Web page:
Archives: Bugs

12/13/2012

Yellow Jackets

(Length: 5/8″ – 1″) Often confused with honeybees due to their yellow and black markings, they can be distinguished from bees by their thin waists. Yellow jackets are social insects and will aggressively defend their nests, which are typically located in the ground.

12/13/2012

Honeybees

(Length: 1/2″) These “hairy” bees have yellow and dark brown coloring and thick bodies. They are not aggressive and will leave people alone if not provoked, but they are defensive and will attack anything that threatens the colony or individual.

Africanized "Killer" Bee - Massey Services Inc.
12/13/2012

Africanized “Killer” Bees

(Length: 3/8″ – 1/2″) These bees look nearly identical to the well-known European honeybee, with a yellowish brown abdomen and black bands. They nest in hollow trees, sheds, porches, crawl spaces, utility meters, BBQ grills and even trash cans and other outdoor containers.

12/13/2012

Pill Bug

(Length: 1/4″ – 3/8″) Pill bugs are found in lawn turf, under leaves or other moist areas of decaying vegetable matter. Extremes of wet, dry, or hot weather drive them inside, where they do no damage but are an annoyance.

By James Lindsey at Ecology of Commanster, CC BY-SA 3.0, https://commons.wikimedia.org/w/index.php?curid=1670090
12/13/2012

Millipede

(Length: 1″ – 1 1/2″) Brownish and worm-like in appearance with many body segments, millipedes have two pairs of legs on each segment. They typically live outside in moist vegetation, leaf litter and mulch and feed upon decaying organic wood and plant matter.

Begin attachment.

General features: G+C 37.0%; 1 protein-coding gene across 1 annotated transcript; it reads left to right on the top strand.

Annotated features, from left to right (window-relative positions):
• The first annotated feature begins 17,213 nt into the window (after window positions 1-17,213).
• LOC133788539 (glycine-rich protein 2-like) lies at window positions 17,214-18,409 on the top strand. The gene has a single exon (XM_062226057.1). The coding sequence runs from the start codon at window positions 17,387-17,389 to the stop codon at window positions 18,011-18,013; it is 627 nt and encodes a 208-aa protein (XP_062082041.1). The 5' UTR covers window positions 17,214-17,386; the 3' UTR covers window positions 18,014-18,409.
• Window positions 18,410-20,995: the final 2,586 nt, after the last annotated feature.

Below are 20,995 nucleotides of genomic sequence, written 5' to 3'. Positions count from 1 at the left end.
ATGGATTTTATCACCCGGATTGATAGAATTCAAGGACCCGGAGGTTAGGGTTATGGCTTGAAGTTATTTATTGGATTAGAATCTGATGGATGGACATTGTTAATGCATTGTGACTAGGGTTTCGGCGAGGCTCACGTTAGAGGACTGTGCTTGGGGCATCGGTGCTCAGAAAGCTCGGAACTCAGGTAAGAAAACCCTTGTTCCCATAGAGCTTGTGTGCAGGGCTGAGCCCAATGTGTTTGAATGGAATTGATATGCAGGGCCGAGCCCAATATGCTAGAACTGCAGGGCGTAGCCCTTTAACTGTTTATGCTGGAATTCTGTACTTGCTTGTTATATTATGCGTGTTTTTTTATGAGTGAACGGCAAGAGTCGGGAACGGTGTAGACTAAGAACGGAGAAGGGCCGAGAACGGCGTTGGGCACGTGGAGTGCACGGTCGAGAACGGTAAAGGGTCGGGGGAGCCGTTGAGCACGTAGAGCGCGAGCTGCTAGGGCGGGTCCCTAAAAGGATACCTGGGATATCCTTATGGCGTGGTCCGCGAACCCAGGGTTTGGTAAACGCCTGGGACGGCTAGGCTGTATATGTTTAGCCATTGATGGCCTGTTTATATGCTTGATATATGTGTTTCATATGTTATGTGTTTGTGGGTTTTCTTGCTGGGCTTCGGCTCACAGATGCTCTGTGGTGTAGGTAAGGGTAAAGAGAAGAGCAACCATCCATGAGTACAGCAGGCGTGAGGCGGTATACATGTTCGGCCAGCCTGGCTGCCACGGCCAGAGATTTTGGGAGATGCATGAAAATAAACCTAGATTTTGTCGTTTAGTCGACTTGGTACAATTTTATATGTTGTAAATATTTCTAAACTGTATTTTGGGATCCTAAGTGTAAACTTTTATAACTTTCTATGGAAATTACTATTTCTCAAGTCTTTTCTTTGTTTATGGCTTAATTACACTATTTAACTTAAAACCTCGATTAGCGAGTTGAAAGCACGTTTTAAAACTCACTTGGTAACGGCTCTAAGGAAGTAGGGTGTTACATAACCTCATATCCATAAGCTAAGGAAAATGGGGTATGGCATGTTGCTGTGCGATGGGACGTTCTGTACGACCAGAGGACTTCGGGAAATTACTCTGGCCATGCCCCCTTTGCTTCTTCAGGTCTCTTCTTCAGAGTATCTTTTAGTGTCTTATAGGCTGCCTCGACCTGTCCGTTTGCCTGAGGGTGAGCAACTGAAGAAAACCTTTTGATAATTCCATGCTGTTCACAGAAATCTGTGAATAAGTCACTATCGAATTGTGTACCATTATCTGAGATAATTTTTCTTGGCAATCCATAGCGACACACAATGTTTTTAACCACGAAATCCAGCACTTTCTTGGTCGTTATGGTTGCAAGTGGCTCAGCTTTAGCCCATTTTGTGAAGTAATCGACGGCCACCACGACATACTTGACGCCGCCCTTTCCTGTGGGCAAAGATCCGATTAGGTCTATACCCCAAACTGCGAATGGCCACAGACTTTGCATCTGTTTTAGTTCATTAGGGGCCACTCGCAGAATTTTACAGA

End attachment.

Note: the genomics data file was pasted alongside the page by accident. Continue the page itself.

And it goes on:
12/13/2012

House Cricket

(Length: 3/4″) The tan house cricket is found in warm, damp, dark places such as shrubs, grass, basements and crawl spaces. Active mostly at night, they will eat almost anything they can chew – from rugs to drapes.

Centipede - Massey Services
12/13/2012

Centipede

(Length: 1″ – 2″) The color of the centipede varies depending on the species, but most are brown to orange brown with many body segments. Unlike millipedes, centipedes only have one pair of legs per segment.

12/13/2012

Powder Post Beetle

(Length: 1/8″ – 1/4″) Adults are reddish brown to black and very slender. The powder post beetle damages seasoned hardwoods such as flooring, furniture and structural woods. The larva, living in and eating the wood, can take up to four years to develop.

Old House Borer - Massey Services
12/13/2012

Old House Borer

(Length: 1/2″ – 3/4″) This is a member of the group known as “long-horned beetles”. Eggs are laid in crevices of the bark of cut logs. The whitish larva live 3-5 years or more, eating through the wood.

12/13/2012

Carpenter Bee

(Length: 3/4″ – 1″) These large dark bees that resemble bumble bees are often seen hovering around the eaves of a house, wooden fences or the underside of a deck in the late spring. They bore round holes into wood to nest.

By Olaf Leillinger - Own work, CC BY-SA 2.5, https://commons.wikimedia.org/w/index.php?curid=929181
12/13/2012

Clothes Moth

(Length: up to 1/2″) These are small yellowish or brownish moths. Larvae spin a silken tube or case which they drag around themselves to protect them from the environment and their natural enemies.

Widow Spider
12/13/2012

Widow Spider

(Length: 1 1/2″ long) The Southern Black Widow is glossy black with a red hourglass marking on the underside of its abdomen. The female is much larger and more distinctly marked than the male. It makes a strong, sticky irregular web in protected areas where prey is likely to wander in and be trapped.